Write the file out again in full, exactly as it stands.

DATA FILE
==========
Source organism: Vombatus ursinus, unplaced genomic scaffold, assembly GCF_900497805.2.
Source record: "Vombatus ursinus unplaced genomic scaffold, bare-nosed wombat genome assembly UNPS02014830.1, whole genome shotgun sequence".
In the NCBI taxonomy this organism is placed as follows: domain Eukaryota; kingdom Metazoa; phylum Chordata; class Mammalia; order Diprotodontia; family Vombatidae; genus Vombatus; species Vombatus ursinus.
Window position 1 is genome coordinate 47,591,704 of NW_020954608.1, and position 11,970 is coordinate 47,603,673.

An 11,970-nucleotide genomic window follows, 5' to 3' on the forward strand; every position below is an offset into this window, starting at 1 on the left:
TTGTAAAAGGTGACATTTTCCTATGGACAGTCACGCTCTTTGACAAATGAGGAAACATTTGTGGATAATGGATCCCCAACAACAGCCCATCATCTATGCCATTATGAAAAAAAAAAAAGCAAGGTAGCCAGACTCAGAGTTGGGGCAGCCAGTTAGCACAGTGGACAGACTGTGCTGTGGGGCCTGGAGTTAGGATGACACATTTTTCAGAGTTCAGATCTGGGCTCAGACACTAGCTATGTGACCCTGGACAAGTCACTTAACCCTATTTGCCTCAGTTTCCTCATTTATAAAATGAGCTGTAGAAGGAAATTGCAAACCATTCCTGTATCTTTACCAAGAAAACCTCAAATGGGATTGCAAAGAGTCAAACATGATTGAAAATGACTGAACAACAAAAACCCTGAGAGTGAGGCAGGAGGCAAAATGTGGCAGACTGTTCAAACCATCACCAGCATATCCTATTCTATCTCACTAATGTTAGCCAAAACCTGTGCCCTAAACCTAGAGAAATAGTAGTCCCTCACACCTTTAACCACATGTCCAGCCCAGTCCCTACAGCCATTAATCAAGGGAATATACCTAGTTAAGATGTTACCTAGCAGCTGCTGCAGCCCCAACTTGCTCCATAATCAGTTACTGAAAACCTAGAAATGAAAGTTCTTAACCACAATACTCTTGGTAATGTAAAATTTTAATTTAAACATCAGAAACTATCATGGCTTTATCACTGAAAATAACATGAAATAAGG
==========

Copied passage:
Source organism: Vombatus ursinus, unplaced genomic scaffold, assembly GCF_900497805.2.
Source record: "Vombatus ursinus unplaced genomic scaffold, bare-nosed wombat genome assembly UNPS02014830.1, whole genome shotgun sequence".
In the NCBI taxonomy this organism is placed as follows: domain Eukaryota; kingdom Metazoa; phylum Chordata; class Mammalia; order Diprotodontia; family Vombatidae; genus Vombatus; species Vombatus ursinus.
Window position 1 is genome coordinate 47,591,704 of NW_020954608.1, and position 11,970 is coordinate 47,603,673.

An 11,970-nucleotide genomic window follows, 5' to 3' on the forward strand; every position below is an offset into this window, starting at 1 on the left:
TTGTAAAAGGTGACATTTTCCTATGGACAGTCACGCTCTTTGACAAATGAGGAAACATTTGTGGATAATGGATCCCCAACAACAGCCCATCATCTATGCCATTATGAAAAAAAAAAAAGCAAGGTAGCCAGACTCAGAGTTGGGGCAGCCAGTTAGCACAGTGGACAGACTGTGCTGTGGGGCCTGGAGTTAGGATGACACATTTTTCAGAGTTCAGATCTGGGCTCAGACACTAGCTATGTGACCCTGGACAAGTCACTTAACCCTATTTGCCTCAGTTTCCTCATTTATAAAATGAGCTGTAGAAGGAAATTGCAAACCATTCCTGTATCTTTACCAAGAAAACCTCAAATGGGATTGCAAAGAGTCAAACATGATTGAAAATGACTGAACAACAAAAACCCTGAGAGTGAGGCAGGAGGCAAAATGTGGCAGACTGTTCAAACCATCACCAGCATATCCTATTCTATCTCACTAATGTTAGCCAAAACCTGTGCCCTAAACCTAGAGAAATAGTAGTCCCTCACACCTTTAACCACATGTCCAGCCCAGTCCCTACAGCCATTAATCAAGGGAATATACCTAGTTAAGATGTTACCTAGCAGCTGCTGCAGCCCCAACTTGCTCCATAATCAGTTACTGAAAACCTAGAAATGAAAGTTCTTAACCACAATACTCTTGGTAATGTAAAATTTTAATTTAAACATCAGAAACTATCATGGCTTTATCACTGAAAATAACATGAAATAAGG